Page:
Licht Years

where are you going, where have you been?

Tag Archives: Barbara Crooker

praise

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Praise the light of late November,
the thin sunlight that goes deep in the bones.
Praise the crows chattering in the oak trees;
though they are clothed in night, they do not
despair. Praise what little there’s left:
the small boats of milkweed pods, husks, hulls,
shells, the architecture of trees. Praise the meadow
of dried weeds: yarrow, goldenrod, chicory,
the remains of summer. Praise the blue sky
that hasn’t cracked yet. Praise the sun slipping down
behind the beechnuts, praise the quilt of leaves
that covers the grass: Scarlet Oak, Sweet Gum,
Sugar Maple. Though darkness gathers, praise our crazy
fallen world; it’s all we have, and it’s never enough.

~ Barbara Crooker
Praise Song

So where did autumn go?  It seems to be slipping quietly by this year.  There was a beautiful wedding..but then there was a funeral.  The sweet and the bitter.

As I mentioned in my previous post, I am striving for authenticity in my images. This first photo was taken after nights of horrible insomnia..those circular thoughts going around and around in my head. Pushing myself out the door for some long walks in the woods seemed to help (I finally found some trails where hunting is not allowed), exploring and gathering what’s left of autumn, “our crazy fallen world”

There are projects left to finish, a few new ones in the works and a busy holiday season ahead.  One day at a time, as they say.

Grateful to have the whole family home soon.  I love when the house is full.  Will be busy feeding lots of hungry mouths…should sleep well this week.

Wishing all who celebrate, a very Happy Thanksgiving.

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Last chapter

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Summer sings its long song, and all the notes are green.
But there’s a click, somewhere in the middle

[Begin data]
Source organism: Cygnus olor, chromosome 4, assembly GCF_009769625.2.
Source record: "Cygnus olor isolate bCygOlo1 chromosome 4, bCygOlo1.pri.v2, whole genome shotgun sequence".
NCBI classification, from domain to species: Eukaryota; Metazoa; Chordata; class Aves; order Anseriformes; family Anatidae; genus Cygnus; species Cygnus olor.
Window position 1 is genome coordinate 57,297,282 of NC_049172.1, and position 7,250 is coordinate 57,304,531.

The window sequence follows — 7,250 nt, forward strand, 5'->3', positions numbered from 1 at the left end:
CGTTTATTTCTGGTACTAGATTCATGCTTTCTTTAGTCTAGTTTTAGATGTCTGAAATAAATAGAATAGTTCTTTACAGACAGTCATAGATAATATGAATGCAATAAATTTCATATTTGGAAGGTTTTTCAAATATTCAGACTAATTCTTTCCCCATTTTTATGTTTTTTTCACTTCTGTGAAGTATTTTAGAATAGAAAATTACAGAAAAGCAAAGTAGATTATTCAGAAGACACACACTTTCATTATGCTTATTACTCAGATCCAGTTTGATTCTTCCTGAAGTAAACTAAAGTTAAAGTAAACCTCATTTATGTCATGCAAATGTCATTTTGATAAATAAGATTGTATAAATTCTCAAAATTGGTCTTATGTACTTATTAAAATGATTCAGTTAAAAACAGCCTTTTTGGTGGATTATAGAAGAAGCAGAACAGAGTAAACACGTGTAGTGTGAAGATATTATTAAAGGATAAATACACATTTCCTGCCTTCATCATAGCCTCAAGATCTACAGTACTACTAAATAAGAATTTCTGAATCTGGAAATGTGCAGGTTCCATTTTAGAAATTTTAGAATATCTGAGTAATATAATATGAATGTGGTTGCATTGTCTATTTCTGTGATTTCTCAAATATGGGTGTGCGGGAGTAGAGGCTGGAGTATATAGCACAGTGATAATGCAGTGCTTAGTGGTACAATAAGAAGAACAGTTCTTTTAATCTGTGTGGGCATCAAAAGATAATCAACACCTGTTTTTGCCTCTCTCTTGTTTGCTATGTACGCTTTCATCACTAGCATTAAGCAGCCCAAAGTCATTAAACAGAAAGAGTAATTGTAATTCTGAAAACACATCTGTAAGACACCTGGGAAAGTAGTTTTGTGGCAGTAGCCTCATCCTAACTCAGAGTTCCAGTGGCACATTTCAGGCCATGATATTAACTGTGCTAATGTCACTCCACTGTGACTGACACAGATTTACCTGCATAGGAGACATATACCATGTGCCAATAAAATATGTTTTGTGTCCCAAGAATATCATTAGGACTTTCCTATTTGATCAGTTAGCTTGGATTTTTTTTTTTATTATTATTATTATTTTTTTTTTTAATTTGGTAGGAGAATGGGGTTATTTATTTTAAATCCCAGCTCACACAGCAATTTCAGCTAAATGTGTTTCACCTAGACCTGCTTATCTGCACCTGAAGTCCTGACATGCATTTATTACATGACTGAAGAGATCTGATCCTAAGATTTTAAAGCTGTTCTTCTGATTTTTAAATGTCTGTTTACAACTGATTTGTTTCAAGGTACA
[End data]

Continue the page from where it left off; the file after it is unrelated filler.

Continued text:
of the month, as we reach the turning point, the apex,
a Ferris wheel, cars tipping and tilting over the top,
and we see September up ahead, school and schedules
returning. And there’s the first night you step outside
and hear the katydids arguing, six more weeks
to frost, and you know you can make it through to fall.
Dark now at eight, nights finally cooling off for sleep,
no more twisting in damp sheets, hearing mosquitoes’
thirsty whines. Lakes of chicory and Queen Anne’s lace
mirror the sky’s high cirrus. Evenings grow chilly,
time for old sweaters and sweatpants, lying in the hammock
squinting to read in the quick-coming dusk.
A few fireflies punctuate the night’s black text,
and the moonlight is so thick, you could swim in it
until you reach the other side.

~ Barbara Crooker

the golden hour

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the golden hour of the clock of the year. Everything that can run
to fruit has already done so: round apples, oval plums, bottom-heavy
pears, black walnuts and hickory nuts annealed in their shells,
the woodchuck with his overcoat of fat. Flowers that were once bright
as a box of crayons are now seed heads and thistle down. All the feathery
grasses shine in the slanted light. It’s time to bring in the lawn chairs
and wind chimes, time to draw the drapes against the wind, time to hunker
down. Summer’s fruits are preserved in syrup, but nothing can stopper time.
No way to seal it in wax or amber; it slides though our hands like a rope
of silk. At night, the moon’s restless searchlight sweeps across the sky.

~ Barbara Crooker
Small Rain
writer’s almanac